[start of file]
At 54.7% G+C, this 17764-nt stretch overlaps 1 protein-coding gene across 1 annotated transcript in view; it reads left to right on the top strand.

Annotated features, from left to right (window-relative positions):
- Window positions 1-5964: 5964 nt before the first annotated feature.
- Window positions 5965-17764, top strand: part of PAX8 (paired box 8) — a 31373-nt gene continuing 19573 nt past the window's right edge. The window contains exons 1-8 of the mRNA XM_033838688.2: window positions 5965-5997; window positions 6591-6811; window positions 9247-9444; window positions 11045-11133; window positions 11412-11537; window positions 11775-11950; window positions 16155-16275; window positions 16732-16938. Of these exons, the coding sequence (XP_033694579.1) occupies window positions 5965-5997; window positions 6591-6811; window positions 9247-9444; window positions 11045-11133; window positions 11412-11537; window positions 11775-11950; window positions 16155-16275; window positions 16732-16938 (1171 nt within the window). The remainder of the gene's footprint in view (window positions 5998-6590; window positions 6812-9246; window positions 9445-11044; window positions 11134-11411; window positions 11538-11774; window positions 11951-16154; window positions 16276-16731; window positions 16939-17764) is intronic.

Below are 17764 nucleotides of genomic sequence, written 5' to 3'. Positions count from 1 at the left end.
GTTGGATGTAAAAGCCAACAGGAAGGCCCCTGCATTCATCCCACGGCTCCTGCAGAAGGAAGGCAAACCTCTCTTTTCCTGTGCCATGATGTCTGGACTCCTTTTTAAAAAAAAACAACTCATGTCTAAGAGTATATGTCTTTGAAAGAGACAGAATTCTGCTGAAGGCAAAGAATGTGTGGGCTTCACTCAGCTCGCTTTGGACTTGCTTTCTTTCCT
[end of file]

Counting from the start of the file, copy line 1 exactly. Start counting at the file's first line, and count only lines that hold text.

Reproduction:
At 54.7% G+C, this 17764-nt stretch overlaps 1 protein-coding gene across 1 annotated transcript in view; it reads left to right on the top strand.